Reserve Bank deputy governor MK Jain warned bankers about the growing stress in Mudra loans, which has crossed more than Rs 3.21 lakh crore RPT crore system-wide and asked them to monitor such loans closely as unsustainable credit growth in the sector can risk the system.
Prime Minister Narendra Modi had launched the Mudra scheme in April 2015 with much fanfare to offer speedier credit up to Rs 10 lakh to small businesses which are non- corporate, non-farm small/micro enterprises and which normally do not get bank funds due to their poor and mostly no credit rating. These loans are extended by banks, NBFCs, RRBs, cooperative banks and small finance banks.
Interestingly, it can be recalled that within a year of the launch of the scheme, the then Reserve Bank governor Raghuram Rajan had warned of asset quality troubles bubbling in the scheme but the then finance minister Arun Jaitely had brushed aside the concerns.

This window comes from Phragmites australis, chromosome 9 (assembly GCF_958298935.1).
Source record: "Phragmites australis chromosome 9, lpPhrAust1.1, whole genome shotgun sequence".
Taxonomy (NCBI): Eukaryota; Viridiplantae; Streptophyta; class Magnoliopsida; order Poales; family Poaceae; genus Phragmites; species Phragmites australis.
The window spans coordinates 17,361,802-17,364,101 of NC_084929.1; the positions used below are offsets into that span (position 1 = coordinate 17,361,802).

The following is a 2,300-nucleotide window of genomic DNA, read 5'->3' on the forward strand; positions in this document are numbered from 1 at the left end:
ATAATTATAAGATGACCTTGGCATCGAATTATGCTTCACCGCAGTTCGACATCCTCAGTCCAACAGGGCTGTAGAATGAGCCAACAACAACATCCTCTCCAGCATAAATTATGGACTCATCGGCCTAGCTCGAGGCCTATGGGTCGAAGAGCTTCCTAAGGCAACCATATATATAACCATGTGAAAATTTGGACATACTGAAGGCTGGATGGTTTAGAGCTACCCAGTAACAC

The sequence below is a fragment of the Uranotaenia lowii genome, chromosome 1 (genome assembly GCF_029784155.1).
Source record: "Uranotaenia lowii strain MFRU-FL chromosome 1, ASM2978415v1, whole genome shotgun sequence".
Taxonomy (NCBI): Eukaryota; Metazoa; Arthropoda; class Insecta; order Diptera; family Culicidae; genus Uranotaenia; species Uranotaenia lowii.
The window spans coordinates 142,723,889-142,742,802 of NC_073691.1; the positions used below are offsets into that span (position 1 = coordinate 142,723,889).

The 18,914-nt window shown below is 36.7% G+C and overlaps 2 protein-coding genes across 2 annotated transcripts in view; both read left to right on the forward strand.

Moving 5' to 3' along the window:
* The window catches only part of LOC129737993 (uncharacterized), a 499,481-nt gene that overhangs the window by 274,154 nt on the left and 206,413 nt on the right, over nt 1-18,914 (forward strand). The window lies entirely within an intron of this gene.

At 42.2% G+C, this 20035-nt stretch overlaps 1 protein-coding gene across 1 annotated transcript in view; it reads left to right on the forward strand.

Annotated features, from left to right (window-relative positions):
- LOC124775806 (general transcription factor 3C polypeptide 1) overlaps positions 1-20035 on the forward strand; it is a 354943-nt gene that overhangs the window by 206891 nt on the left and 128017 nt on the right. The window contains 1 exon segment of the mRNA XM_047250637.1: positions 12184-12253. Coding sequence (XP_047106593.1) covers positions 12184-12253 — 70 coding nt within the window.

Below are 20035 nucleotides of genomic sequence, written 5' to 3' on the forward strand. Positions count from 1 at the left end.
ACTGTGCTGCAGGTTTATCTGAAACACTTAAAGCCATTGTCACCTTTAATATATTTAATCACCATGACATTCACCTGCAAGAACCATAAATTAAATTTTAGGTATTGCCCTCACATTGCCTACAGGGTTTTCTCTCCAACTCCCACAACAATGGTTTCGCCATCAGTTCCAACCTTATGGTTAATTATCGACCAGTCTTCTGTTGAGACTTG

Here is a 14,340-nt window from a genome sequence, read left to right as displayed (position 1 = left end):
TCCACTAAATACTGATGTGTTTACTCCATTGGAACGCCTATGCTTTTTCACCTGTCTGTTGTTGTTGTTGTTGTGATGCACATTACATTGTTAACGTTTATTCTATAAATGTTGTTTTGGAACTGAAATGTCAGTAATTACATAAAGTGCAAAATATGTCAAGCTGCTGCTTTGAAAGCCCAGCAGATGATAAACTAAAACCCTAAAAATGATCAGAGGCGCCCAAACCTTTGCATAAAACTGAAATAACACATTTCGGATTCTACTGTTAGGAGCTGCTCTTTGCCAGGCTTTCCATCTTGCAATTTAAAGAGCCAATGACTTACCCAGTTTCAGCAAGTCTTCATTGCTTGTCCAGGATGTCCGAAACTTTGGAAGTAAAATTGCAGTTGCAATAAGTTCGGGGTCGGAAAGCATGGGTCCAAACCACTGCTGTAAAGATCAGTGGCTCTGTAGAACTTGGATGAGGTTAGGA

“Mudra loans are a case in point. While such a massive push would have lifted many beneficiaries out of poverty, there has been some concerns at the growing level of non-performing assets among these borrowers,” Jain told a Sidbi event on microfinance.
The commercial-banker-turned central banker said banks need to focus on the repayment capacity at the appraisal stage itself and monitor loans through the life cycle of the account much more closely.
The government had in July informed Parliament that total NPA in the Mudra scheme of over Rs 3.21 lakh crore RPT crore has jumped to 2.68 percent in FY19 from 2.52 percent in FY18. Since the inception of the scheme, over 19 crore loans have been extended under the scheme up to June 2019, the government had informed. Of the total 3.63 crore, accounts are in default as of March 2019.